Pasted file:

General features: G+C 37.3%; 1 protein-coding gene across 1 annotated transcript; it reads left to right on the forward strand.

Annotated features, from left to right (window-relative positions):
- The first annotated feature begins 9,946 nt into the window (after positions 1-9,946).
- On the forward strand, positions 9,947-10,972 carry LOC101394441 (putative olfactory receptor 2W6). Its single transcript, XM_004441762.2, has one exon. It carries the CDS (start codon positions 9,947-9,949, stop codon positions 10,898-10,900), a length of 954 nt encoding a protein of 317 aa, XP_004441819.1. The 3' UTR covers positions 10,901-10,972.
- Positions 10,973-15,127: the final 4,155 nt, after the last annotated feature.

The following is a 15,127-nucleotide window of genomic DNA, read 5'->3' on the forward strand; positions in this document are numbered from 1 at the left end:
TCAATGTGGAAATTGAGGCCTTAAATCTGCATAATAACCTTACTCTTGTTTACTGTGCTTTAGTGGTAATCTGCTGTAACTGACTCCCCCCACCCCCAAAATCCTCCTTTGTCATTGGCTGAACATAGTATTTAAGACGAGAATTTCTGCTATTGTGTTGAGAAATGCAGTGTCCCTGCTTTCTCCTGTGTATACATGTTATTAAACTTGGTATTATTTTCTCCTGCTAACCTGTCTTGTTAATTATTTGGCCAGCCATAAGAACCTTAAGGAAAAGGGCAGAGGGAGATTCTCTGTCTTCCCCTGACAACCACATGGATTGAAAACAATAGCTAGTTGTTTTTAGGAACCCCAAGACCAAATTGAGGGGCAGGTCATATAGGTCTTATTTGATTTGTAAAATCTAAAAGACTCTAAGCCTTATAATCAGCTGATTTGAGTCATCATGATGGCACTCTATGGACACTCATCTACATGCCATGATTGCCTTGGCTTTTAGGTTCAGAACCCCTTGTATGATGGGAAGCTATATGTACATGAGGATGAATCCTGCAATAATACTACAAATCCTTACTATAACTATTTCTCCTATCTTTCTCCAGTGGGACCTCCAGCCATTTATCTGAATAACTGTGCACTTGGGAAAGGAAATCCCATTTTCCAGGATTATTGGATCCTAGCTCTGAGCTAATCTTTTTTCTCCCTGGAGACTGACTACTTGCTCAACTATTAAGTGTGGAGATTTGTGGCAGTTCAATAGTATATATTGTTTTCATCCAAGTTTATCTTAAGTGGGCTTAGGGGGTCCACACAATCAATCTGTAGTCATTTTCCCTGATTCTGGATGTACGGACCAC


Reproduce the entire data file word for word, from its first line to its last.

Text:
General features: G+C 37.3%; 1 protein-coding gene across 1 annotated transcript; it reads left to right on the forward strand.

Annotated features, from left to right (window-relative positions):
- The first annotated feature begins 9,946 nt into the window (after positions 1-9,946).
- On the forward strand, positions 9,947-10,972 carry LOC101394441 (putative olfactory receptor 2W6). Its single transcript, XM_004441762.2, has one exon. It carries the CDS (start codon positions 9,947-9,949, stop codon positions 10,898-10,900), a length of 954 nt encoding a protein of 317 aa, XP_004441819.1. The 3' UTR covers positions 10,901-10,972.
- Positions 10,973-15,127: the final 4,155 nt, after the last annotated feature.

The following is a 15,127-nucleotide window of genomic DNA, read 5'->3' on the forward strand; positions in this document are numbered from 1 at the left end:
TCAATGTGGAAATTGAGGCCTTAAATCTGCATAATAACCTTACTCTTGTTTACTGTGCTTTAGTGGTAATCTGCTGTAACTGACTCCCCCCACCCCCAAAATCCTCCTTTGTCATTGGCTGAACATAGTATTTAAGACGAGAATTTCTGCTATTGTGTTGAGAAATGCAGTGTCCCTGCTTTCTCCTGTGTATACATGTTATTAAACTTGGTATTATTTTCTCCTGCTAACCTGTCTTGTTAATTATTTGGCCAGCCATAAGAACCTTAAGGAAAAGGGCAGAGGGAGATTCTCTGTCTTCCCCTGACAACCACATGGATTGAAAACAATAGCTAGTTGTTTTTAGGAACCCCAAGACCAAATTGAGGGGCAGGTCATATAGGTCTTATTTGATTTGTAAAATCTAAAAGACTCTAAGCCTTATAATCAGCTGATTTGAGTCATCATGATGGCACTCTATGGACACTCATCTACATGCCATGATTGCCTTGGCTTTTAGGTTCAGAACCCCTTGTATGATGGGAAGCTATATGTACATGAGGATGAATCCTGCAATAATACTACAAATCCTTACTATAACTATTTCTCCTATCTTTCTCCAGTGGGACCTCCAGCCATTTATCTGAATAACTGTGCACTTGGGAAAGGAAATCCCATTTTCCAGGATTATTGGATCCTAGCTCTGAGCTAATCTTTTTTCTCCCTGGAGACTGACTACTTGCTCAACTATTAAGTGTGGAGATTTGTGGCAGTTCAATAGTATATATTGTTTTCATCCAAGTTTATCTTAAGTGGGCTTAGGGGGTCCACACAATCAATCTGTAGTCATTTTCCCTGATTCTGGATGTACGGACCAC